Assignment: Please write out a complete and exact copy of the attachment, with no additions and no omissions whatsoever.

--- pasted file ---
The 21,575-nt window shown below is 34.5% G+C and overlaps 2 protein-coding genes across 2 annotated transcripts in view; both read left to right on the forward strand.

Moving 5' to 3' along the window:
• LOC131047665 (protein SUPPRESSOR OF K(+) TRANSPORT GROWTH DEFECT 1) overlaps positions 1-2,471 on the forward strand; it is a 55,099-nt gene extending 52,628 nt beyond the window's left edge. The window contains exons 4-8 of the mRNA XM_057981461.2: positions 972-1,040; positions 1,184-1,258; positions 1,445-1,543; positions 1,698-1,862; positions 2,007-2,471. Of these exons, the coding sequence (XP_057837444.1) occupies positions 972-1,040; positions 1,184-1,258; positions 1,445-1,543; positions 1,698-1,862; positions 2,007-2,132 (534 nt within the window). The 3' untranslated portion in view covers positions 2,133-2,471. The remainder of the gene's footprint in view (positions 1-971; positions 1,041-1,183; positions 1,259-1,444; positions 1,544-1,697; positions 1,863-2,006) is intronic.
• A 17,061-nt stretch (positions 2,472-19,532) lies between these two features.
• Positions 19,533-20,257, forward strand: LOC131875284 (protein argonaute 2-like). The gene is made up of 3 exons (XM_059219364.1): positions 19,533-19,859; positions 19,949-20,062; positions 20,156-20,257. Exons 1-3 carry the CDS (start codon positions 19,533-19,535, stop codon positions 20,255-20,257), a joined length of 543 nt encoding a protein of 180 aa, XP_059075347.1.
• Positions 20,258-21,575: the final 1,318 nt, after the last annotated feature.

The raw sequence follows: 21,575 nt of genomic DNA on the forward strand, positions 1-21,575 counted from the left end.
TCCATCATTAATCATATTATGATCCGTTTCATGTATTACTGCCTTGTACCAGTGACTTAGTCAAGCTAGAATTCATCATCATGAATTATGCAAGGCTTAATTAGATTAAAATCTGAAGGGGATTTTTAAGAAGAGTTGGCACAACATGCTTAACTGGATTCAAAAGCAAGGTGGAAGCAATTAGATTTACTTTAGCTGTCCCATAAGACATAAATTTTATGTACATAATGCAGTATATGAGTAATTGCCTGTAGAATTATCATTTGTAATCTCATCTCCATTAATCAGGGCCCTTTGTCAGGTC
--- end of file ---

The 21,575-nt window shown below is 34.5% G+C and overlaps 2 protein-coding genes across 2 annotated transcripts in view; both read left to right on the forward strand.

Moving 5' to 3' along the window:
• LOC131047665 (protein SUPPRESSOR OF K(+) TRANSPORT GROWTH DEFECT 1) overlaps positions 1-2,471 on the forward strand; it is a 55,099-nt gene extending 52,628 nt beyond the window's left edge. The window contains exons 4-8 of the mRNA XM_057981461.2: positions 972-1,040; positions 1,184-1,258; positions 1,445-1,543; positions 1,698-1,862; positions 2,007-2,471. Of these exons, the coding sequence (XP_057837444.1) occupies positions 972-1,040; positions 1,184-1,258; positions 1,445-1,543; positions 1,698-1,862; positions 2,007-2,132 (534 nt within the window). The 3' untranslated portion in view covers positions 2,133-2,471. The remainder of the gene's footprint in view (positions 1-971; positions 1,041-1,183; positions 1,259-1,444; positions 1,544-1,697; positions 1,863-2,006) is intronic.
• A 17,061-nt stretch (positions 2,472-19,532) lies between these two features.
• Positions 19,533-20,257, forward strand: LOC131875284 (protein argonaute 2-like). The gene is made up of 3 exons (XM_059219364.1): positions 19,533-19,859; positions 19,949-20,062; positions 20,156-20,257. Exons 1-3 carry the CDS (start codon positions 19,533-19,535, stop codon positions 20,255-20,257), a joined length of 543 nt encoding a protein of 180 aa, XP_059075347.1.
• Positions 20,258-21,575: the final 1,318 nt, after the last annotated feature.

The raw sequence follows: 21,575 nt of genomic DNA on the forward strand, positions 1-21,575 counted from the left end.
TCCATCATTAATCATATTATGATCCGTTTCATGTATTACTGCCTTGTACCAGTGACTTAGTCAAGCTAGAATTCATCATCATGAATTATGCAAGGCTTAATTAGATTAAAATCTGAAGGGGATTTTTAAGAAGAGTTGGCACAACATGCTTAACTGGATTCAAAAGCAAGGTGGAAGCAATTAGATTTACTTTAGCTGTCCCATAAGACATAAATTTTATGTACATAATGCAGTATATGAGTAATTGCCTGTAGAATTATCATTTGTAATCTCATCTCCATTAATCAGGGCCCTTTGTCAGGTC